When we switched to a schedule where I would be seeing every student in our school every 6 days, my first concern was figuring out a way to connect with each of our 860 students. It was dizzying prospect; I was unsure of my ability to remember each of my student’s names, much less get to know them.
My first concern was figuring out a way to connect with each of our 860 students.
During a conversation with our Music teacher, I remembered the solution my cooperating teacher in college had come up with – The Artist of the Day. It ended up being such a simple solution to what felt like an overwhelming problem that both the Music and GT teachers ended up creating a similar system in their classrooms!
My mentor teacher had an old school desk that she was brightly painted where the Artist of the Day got to sit. My room is cramped as it is, so I started brainstorming other ways to make the Artist of the Day feel special. My first thought was to let them wear a special apron.
I decided to keep it simple and painted one of my old adult aprons. I would rather it be too big on a second grader than not fit a fourth grader. (When a second grader wears it, I fold the bottom part up before I tie it around them, which seems to do the trick.) I let the kids decide if the want to wear the apron or not. Some kids are most excited about getting to wear it and some are grateful that they don’t have to.
They also get to have a special placemat to do their artwork on. This was by far the easiest part of my setup. Poster board, Sharpies and a laminator – couldn’t be easier! Some of my kiddos were confused about what a placemat is, so I started showing them how to use it when I introduced the Artist of the Day to each of my classes.
The placemat helps me to remember to check in with that particular kid through out the class period.
The placemat helps me to remember to check in with that particular kid throughout the class period. I ask them questions about their artwork, about what they did last weekend, and best of all – I learn their name and remember it!
The part that the kids like the best is the sticker they get to wear all day. I used sheets of 30 mailing labels and created a template to print them on. My one complaint is that the labels aren’t super sticky. Even by the end of class they start to fall off of the kids’ shirts, so I’m not sure if they make it all the way home at the end of the day.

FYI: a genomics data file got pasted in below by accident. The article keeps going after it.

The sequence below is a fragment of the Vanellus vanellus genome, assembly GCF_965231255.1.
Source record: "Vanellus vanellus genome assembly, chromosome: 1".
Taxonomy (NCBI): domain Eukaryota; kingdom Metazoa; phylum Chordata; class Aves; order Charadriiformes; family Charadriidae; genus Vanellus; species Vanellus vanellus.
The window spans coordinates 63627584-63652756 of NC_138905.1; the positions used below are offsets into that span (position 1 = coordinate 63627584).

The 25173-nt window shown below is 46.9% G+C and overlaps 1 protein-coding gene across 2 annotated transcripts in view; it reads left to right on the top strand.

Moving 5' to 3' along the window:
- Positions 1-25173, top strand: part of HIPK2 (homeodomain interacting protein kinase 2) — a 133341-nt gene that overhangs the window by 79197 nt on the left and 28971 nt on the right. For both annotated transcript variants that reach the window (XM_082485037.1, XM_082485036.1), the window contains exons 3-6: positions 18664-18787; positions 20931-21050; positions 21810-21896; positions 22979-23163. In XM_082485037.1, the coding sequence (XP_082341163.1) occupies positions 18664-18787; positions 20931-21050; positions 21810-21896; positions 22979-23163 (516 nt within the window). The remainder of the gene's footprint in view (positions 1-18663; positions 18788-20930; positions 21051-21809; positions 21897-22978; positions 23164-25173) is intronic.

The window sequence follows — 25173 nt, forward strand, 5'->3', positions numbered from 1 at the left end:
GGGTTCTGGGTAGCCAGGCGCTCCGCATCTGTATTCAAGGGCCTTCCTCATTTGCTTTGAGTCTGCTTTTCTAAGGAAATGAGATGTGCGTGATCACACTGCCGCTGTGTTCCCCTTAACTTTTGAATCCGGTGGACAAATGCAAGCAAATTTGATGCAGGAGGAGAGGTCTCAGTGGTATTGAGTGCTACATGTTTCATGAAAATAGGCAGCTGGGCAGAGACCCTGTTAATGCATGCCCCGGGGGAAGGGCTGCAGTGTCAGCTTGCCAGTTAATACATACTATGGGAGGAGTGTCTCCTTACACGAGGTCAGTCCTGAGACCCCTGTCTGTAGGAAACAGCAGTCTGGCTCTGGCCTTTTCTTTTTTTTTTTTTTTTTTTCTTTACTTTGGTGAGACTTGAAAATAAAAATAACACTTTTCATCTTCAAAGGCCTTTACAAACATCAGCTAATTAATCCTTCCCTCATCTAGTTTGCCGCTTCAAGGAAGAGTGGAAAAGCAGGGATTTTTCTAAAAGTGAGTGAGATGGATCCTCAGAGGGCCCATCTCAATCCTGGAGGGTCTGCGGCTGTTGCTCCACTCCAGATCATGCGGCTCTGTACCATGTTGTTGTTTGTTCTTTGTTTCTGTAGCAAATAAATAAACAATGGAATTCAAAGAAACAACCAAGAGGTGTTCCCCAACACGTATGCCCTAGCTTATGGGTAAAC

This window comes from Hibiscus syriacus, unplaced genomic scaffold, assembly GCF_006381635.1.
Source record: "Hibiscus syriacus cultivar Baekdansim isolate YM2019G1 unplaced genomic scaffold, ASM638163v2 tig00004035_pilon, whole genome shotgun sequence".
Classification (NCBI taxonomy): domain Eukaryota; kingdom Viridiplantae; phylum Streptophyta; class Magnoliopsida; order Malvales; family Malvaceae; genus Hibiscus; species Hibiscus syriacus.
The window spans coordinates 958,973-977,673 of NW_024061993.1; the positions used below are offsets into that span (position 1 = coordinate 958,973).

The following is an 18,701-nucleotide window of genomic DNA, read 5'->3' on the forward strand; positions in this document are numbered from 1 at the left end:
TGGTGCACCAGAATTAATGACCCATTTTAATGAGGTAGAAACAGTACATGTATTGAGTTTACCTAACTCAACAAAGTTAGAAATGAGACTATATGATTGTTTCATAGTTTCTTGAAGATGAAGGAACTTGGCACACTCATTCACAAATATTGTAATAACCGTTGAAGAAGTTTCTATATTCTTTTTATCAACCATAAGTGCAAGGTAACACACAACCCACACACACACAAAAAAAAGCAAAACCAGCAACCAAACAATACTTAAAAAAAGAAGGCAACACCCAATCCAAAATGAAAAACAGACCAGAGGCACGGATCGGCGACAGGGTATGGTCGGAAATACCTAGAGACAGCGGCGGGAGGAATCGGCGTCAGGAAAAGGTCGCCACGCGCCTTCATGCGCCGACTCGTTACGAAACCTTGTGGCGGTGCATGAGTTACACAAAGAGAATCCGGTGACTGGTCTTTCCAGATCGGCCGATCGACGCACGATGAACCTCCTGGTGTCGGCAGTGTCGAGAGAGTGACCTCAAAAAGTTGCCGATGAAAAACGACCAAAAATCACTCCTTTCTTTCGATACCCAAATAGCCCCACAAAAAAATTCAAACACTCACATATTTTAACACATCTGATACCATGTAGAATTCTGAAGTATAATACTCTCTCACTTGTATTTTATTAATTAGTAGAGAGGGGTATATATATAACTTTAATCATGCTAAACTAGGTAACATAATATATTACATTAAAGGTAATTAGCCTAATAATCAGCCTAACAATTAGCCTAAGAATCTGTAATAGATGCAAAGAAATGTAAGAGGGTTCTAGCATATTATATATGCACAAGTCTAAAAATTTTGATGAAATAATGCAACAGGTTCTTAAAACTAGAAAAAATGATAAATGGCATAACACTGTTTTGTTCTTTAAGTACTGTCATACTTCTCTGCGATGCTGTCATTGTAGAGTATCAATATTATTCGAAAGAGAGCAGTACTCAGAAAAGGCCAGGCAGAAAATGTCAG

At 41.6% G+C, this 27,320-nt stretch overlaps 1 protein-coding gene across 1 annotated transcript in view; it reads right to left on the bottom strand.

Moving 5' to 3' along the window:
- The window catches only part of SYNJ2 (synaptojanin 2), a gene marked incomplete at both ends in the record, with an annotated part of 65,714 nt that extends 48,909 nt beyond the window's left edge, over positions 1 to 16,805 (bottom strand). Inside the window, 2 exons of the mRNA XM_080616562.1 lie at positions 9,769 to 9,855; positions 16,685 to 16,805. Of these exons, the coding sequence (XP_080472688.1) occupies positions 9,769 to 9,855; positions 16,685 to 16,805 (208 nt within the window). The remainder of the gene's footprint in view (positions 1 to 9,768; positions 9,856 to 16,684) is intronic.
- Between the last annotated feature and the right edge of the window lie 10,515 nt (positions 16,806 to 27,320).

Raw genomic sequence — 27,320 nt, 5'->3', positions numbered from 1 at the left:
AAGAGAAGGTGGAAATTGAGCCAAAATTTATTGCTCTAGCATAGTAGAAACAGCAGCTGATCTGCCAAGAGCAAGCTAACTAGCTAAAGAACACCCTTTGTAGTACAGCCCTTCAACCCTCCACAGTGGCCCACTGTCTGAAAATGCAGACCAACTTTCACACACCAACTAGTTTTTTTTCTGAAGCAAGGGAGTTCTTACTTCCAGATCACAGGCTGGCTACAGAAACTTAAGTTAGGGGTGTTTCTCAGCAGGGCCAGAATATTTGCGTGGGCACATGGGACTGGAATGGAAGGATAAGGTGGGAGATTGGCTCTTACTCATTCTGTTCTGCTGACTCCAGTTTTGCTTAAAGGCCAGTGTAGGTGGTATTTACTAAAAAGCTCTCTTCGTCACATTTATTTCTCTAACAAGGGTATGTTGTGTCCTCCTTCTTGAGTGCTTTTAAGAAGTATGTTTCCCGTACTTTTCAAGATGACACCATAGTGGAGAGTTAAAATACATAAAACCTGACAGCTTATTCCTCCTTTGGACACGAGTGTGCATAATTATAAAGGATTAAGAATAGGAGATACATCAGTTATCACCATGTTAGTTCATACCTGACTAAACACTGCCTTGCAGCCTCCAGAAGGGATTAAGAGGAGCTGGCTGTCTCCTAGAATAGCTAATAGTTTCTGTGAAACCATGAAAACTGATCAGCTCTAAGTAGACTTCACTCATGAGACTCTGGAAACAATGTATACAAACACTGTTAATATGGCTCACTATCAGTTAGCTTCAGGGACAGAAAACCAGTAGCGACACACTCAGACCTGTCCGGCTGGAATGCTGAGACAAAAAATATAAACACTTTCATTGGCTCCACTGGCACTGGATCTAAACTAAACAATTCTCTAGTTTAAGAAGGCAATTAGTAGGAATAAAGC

I explained to the kids that at the beginning of the week I randomly pick a number from the cup and that is the seat number that gets to be Artist of the Day in all my classes. Each class period, I mark that student’s seating chart with a star. That way I’ll remember who has already had a turn, even if they move seats.
Our fabulous music teacher came up with a great way to honor her Musician of the Day! She created a bulletin board and each student gets to sign the display when it is their turn. We both use our special student of the day to help us out with any jobs that need to be done. In my class, they are always in charge of drawing numbers out of the cup to see who gets to answer the question during our Circle Up time at the end of class.
The kids are so excited when it’s their turn! I love hearing them tell their homeroom teacher all about it when she comes to pick them up from art. My favorite part is that it truly is random – there have been some classes where the Artist of the Day ended up being a kid who had been acting out during those first five minutes of class. What a huge shift in their attitude and behavior when they find out it’s their turn! In the crazy world of teaching art, it has turned out to be a simple ritual that reaps huge rewards.